The veteran actor Naseeruddin Shah recently introduced a show, “Ghalib, Begum Umrao Ki Nazar Se,” conceptualised and directed by the renowned vocalist Iqbal Ahmad Khan, at the Siri Fort auditorium in New Delhi. The show, which told the story of the iconic poet Mirza Ghalib through the eyes of his wife Begum Umrao, was an amalgamation of two Urdu storytelling traditions—dastangoi and ghazal gayaki. Before it began, Shah had a brief but candid conversation with Rana Siddiqui Zaman, a senior film and art critic, about the resurgence of the art of dastangoi, the usage of Urdu in recent Bollywood films, and the growing presence of saffronisation in the film industry. Shah observed that there was a palpable influence of saffron politics in the Bollywood industry, but emphasised that “no negative forces can ever dare to snatch my identity from me.” He added, “I am a proud musalmaan and a proud Indian.”
Rana Siddiqui Zaman: Dastangoi has more viewers today than ordinary plays. What do you think is the reason behind the revival of dastangoi and the fact that it has been widely accepted and appreciated by the audiences?
Naseeruddin Shah: Dastangoi is the oldest form of theatre and is also close to my heart. Its impact was always powerful, so it had to come back. And see how it is faring on the Indian and global stage! Dastangoi is a good narration, not a mechanical joke. I don’t believe in technical magic and marvels on the stage. Simple camera angles, content-driven, text-oriented stories by the able playwright, powerful dialogues, flawless adakari [acting] do wonders on stage—not technically-produced grandeur. I get annoyed off by artificially-created lies on stage.
RSZ: How would you rate our musical plays?
NS: Musical plays? Are there any? Our so-called musical dramas are nothing but a fusion of stupidities. They make one singer hop from one place to the other, and sing. They insert a cabaret dancer in a corner and make her do vulgarity on the stage. They have no sense of dialogues to be delivered by the characters, which does not even match the actor’s voice, which also sings! They use backdrops of technical marvels, which says nothing of their own expertise of creativity in stage design. They don’t deserve to be called musical plays.
RSZ: There appears to be a sudden attention towards Urdu in recent days, with emerging festivals reinforcing the beauty of the language, increasingly frequent evenings of ghazals, and the revival of the dastangoi. What do you think is the reason for this?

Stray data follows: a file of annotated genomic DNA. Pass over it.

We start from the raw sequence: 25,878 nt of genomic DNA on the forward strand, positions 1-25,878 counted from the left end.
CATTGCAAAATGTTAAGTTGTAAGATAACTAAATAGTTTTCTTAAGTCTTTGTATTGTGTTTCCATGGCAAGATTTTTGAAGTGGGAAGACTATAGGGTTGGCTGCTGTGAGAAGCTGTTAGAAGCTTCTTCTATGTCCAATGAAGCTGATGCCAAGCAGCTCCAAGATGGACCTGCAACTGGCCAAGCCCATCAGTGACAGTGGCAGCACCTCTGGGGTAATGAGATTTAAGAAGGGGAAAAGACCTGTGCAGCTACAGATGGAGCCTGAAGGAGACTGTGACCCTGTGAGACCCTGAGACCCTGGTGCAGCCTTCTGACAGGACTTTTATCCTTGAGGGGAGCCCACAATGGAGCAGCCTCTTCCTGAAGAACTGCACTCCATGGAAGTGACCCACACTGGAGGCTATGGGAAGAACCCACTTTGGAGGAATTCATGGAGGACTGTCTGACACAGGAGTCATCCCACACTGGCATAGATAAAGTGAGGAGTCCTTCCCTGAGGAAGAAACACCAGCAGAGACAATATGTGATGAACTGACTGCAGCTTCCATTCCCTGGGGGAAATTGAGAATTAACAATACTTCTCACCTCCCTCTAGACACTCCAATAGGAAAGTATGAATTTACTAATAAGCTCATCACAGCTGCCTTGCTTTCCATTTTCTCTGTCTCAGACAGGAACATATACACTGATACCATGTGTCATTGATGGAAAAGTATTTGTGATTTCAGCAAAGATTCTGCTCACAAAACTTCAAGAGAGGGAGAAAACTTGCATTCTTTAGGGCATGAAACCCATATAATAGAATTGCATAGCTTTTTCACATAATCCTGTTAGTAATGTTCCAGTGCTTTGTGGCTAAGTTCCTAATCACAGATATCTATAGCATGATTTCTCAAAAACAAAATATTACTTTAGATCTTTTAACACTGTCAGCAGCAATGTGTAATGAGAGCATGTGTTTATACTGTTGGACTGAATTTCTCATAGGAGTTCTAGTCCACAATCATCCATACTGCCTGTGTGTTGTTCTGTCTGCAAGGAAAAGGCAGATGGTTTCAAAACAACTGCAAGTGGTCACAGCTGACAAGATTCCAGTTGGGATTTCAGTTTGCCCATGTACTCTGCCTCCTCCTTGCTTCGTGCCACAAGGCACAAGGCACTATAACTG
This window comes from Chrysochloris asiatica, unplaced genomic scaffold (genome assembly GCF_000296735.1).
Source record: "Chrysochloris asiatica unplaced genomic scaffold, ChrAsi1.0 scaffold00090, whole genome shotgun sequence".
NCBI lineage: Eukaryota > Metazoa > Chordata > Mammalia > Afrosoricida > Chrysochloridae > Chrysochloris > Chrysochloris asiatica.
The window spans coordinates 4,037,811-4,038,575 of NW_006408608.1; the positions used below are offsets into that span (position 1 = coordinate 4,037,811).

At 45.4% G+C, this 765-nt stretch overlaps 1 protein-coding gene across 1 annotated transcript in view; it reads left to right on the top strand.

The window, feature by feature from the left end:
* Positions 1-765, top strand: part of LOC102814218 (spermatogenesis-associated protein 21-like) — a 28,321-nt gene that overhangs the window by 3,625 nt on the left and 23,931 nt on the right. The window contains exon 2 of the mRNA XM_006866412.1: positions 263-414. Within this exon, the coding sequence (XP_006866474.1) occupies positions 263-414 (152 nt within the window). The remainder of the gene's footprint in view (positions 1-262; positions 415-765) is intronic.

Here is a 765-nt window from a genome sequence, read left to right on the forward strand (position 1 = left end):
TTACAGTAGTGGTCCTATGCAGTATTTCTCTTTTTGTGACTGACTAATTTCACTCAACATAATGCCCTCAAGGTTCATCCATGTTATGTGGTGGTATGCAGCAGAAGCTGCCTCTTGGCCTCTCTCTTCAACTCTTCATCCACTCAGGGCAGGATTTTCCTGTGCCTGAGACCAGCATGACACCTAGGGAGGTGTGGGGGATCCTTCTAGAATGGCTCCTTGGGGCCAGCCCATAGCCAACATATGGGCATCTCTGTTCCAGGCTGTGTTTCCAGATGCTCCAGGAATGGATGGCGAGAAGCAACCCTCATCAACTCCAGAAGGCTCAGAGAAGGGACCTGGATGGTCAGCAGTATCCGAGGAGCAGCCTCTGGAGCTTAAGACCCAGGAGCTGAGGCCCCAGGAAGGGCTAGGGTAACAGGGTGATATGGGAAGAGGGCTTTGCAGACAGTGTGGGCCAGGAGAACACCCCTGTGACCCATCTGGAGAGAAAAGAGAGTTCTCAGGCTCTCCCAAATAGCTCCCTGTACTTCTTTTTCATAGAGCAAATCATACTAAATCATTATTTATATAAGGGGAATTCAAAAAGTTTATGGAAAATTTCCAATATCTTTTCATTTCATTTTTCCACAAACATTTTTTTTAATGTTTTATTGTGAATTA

NS: Fascination for Urdu is not a bad idea. But one must be very clear about this thing—especially those who say that Urdu zabaan mar gayi hai; zaban to zinda hai aur rahegi [that Urdu language is dead; it is alive and will always be]—but it is not the property of Muslims. No one has a haq [right] over the language. Zaban ka mazhab se nahi, ilaqe se vabastgi hoti hai [A language is not associated with religion, but with the region]. Urdu will remain forever because it has that delicacy, that humility and that warmth, which enriches a language without anyone having to support it. It is a self-sustainable language. Issey hamdardi ki zaroorat nahi [It doesn’t need sympathy.]
RSZ: What is lacking in our Urdu plays?
NS: There are barely any Urdu plays happening. [smiles] Our Urdu knowing playwrights now should write new plays in Urdu-Hindi mixed or Hindustani, instead of digging old graves.
RSZ: The few songs that use Urdu words today seem to do so without knowing its proper usage.
NS: Yes, the fact is, Hindi films have done much harm to the language, especially for the past few decades. Where do we find words like baad-e-saba [the morning breeze], zulf [long hair], ghata [clouds] in today’s lyrics? Urdu se unki door tak ki koi vabastgi nahi hai [They seem to have no connection with Urdu]. Earlier, the censor board certificates used to have Urdu and Hindi both—now it is vanishing, Film titles, as shown in film posters and screens, used to be in Urdu too.
RSZ: Several actors, directors and producers have told me, off record, that there is a sudden restlessness in the film industry, because of a visible divide due to the saffronisation in the country. Is Bollywood feeling the effect of saffronisation?
NS: A polarisation out of a saffron inclination was always there. We always knew about it—boo toh aati hi thi [The stench was present]. But not so in the face as it is today—and it is far more dangerous. It is creating a feeling of restlessness among buddies in the industry. I would any day prefer a person who makes his saffron intentions clear to me, rather than keep on breaking my heart by subtle ways of expressing it—basdilon par vaar na karey. But yes, I do feel it in the surroundings, much more than earlier, and among people we have lived and worked with.
RSZ: Does it anger you?
NS: Of course. Bohot si baton par bohot ghussa aata hai [A lot of things make me very angry]. This is my country and I am proud of it. Let them [saffron forces] change what they want. They are already changing history, institutions of art, culture and literature, attacking the language, making films a useless and silly vehicle of propaganda, and what not. Do I care? Two hoots. Instead, I laugh it off. I don’t want to be seen or understood as a victimised Muslim. I am not. I can never be. No negative forces can ever dare to snatch my identity from me. I have absolutely no identity crisis. I am a proud musalmaan and a proud Indian. No one can dare try to tell me who I am, or where I should have been. If anyone dares, he will have to fight with me first—main ladoonga. No one in the film industry, or otherwise, dares to show his saffron colour to me and compare it with me and my beliefs.
This interview has been edited and condensed.